Meanwhile, Netanyahu’s aides are tight-lipped about what’s on the agenda. One government official told The Times of Israel that Netanyahu’s AIPAC speech, scheduled for Monday night, will “break new ground” in terms of Israel’s policy. He declined to detail. And other sources were skeptical.

While Obama, according to some sources, will deliver a speech supportive of Israel because he needs to be on the good side of the pro-Israel crowd in the US – especially since his potential Republican rivals for the presidency will address the AIPAC delegates on Monday – it is reasonable to assume that he is unimpressed by the prospect of being pressured by Netanyahu, the sources said. “Our policy remains exactly what it was,” Jay Carney, the White House press secretary, said. “We are committed, as Israel is, to preventing Iran from acquiring a nuclear weapon.”

Netanyahu last week ordered his ministers to stop talking about Iran — at around the same time as Defense Minister Ehud Barak was discussing the issue at length in a Channel 2 interview. Barak indicated that Israel has a viable military option against Iran, even if acting alone, and said that however complex it might be to grapple with Iran today, it would be still more problematic later on.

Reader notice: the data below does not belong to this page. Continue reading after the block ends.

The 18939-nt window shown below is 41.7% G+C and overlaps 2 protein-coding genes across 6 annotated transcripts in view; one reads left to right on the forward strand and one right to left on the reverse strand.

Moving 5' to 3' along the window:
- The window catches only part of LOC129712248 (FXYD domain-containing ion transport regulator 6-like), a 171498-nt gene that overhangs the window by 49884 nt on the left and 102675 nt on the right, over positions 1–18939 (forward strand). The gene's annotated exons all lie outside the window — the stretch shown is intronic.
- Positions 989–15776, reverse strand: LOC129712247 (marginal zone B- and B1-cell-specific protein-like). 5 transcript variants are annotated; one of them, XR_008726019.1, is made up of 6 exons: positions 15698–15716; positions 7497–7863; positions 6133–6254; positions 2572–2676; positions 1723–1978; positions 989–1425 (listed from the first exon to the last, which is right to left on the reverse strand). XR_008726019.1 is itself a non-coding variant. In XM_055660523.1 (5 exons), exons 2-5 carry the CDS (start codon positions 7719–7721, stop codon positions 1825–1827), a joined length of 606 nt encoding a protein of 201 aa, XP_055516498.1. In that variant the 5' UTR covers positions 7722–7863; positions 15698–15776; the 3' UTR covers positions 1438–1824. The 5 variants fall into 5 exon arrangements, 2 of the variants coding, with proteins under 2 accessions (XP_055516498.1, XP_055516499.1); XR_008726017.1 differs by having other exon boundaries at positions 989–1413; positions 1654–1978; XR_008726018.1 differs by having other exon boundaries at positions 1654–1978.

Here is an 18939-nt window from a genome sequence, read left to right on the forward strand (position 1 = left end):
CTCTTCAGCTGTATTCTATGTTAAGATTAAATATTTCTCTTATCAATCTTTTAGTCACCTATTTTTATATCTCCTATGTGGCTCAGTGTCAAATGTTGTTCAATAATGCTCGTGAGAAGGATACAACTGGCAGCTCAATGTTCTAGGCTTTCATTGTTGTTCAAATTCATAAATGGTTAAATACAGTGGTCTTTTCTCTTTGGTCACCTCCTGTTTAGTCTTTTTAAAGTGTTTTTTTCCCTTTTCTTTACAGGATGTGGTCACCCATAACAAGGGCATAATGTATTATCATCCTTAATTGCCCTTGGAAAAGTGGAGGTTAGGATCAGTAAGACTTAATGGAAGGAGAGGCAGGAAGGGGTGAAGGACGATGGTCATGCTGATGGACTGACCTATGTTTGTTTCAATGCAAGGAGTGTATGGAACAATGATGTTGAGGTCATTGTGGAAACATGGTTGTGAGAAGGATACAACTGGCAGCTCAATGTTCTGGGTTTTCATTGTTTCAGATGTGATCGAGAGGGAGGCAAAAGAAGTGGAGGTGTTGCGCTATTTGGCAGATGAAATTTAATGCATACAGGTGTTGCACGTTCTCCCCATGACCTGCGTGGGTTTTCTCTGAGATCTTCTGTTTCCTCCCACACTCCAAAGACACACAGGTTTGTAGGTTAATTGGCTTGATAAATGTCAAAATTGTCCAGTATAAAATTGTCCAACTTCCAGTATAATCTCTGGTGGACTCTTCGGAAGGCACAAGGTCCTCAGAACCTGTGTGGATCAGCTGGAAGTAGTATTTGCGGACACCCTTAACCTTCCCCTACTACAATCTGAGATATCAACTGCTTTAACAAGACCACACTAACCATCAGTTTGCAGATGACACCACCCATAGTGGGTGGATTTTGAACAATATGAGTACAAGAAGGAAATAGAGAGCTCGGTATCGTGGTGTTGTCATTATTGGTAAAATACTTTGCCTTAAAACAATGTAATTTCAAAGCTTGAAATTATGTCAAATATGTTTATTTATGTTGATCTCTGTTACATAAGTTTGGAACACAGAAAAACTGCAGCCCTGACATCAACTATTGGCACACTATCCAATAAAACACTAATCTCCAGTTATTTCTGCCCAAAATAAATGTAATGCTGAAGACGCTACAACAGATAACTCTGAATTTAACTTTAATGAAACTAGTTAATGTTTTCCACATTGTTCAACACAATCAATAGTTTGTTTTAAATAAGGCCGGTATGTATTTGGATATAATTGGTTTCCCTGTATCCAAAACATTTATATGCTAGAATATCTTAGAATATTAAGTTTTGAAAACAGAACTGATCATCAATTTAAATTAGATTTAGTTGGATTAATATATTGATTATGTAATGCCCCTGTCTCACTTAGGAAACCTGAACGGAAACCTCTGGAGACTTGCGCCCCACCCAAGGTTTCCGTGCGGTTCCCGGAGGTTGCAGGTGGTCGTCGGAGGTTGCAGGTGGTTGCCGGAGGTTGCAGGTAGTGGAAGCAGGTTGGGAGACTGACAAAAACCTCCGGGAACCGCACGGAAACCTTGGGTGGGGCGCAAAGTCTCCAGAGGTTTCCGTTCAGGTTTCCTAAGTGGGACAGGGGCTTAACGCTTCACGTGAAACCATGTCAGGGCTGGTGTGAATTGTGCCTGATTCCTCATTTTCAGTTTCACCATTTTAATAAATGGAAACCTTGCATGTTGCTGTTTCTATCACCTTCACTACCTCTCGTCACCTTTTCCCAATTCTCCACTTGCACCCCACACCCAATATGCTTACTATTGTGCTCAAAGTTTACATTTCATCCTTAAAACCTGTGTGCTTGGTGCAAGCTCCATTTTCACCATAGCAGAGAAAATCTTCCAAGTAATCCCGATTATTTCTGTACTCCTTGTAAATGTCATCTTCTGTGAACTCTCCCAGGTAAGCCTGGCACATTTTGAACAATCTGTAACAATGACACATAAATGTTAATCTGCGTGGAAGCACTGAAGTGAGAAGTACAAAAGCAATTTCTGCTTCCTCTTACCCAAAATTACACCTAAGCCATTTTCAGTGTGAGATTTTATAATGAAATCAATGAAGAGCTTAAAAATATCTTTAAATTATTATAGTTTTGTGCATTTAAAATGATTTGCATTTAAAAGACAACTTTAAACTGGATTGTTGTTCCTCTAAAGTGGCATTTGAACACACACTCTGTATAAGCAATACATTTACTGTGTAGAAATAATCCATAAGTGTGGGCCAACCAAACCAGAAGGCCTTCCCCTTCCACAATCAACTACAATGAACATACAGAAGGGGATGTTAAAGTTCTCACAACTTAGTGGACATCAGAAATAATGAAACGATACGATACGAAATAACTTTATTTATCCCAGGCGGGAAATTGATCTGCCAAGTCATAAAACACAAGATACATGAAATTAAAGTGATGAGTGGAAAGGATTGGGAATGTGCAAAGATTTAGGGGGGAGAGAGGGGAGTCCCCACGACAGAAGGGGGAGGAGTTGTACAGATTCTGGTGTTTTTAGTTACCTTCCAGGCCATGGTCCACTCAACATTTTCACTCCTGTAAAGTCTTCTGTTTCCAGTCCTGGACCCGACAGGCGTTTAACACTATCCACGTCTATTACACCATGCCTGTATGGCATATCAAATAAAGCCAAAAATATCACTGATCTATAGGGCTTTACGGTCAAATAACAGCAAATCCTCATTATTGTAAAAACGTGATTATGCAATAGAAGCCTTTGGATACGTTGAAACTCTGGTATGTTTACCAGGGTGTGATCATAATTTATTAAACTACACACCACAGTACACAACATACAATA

Since the weekend, however, ministers and officials in Jerusalem do seem to have quietened down somewhat, and media speculation has filled the vacuum. Did Peres plan to tell Obama he is against an Israeli strike on Iran, as one report had it? The president is adamant that this is not the case. Did Martin Dempsey, the chairman of the US Joint Chiefs of Staff, try to dissuade Israel from an attack on Iran? Dempsey says no.

Since declaring on a visit to Cyprus last week that sanctions on Iran were not working — an assessment from which Secretary of State Hillary Clinton publicly differs almost daily — Netanyahu himself has been notably quiet about his strategy regarding the Iranian threats.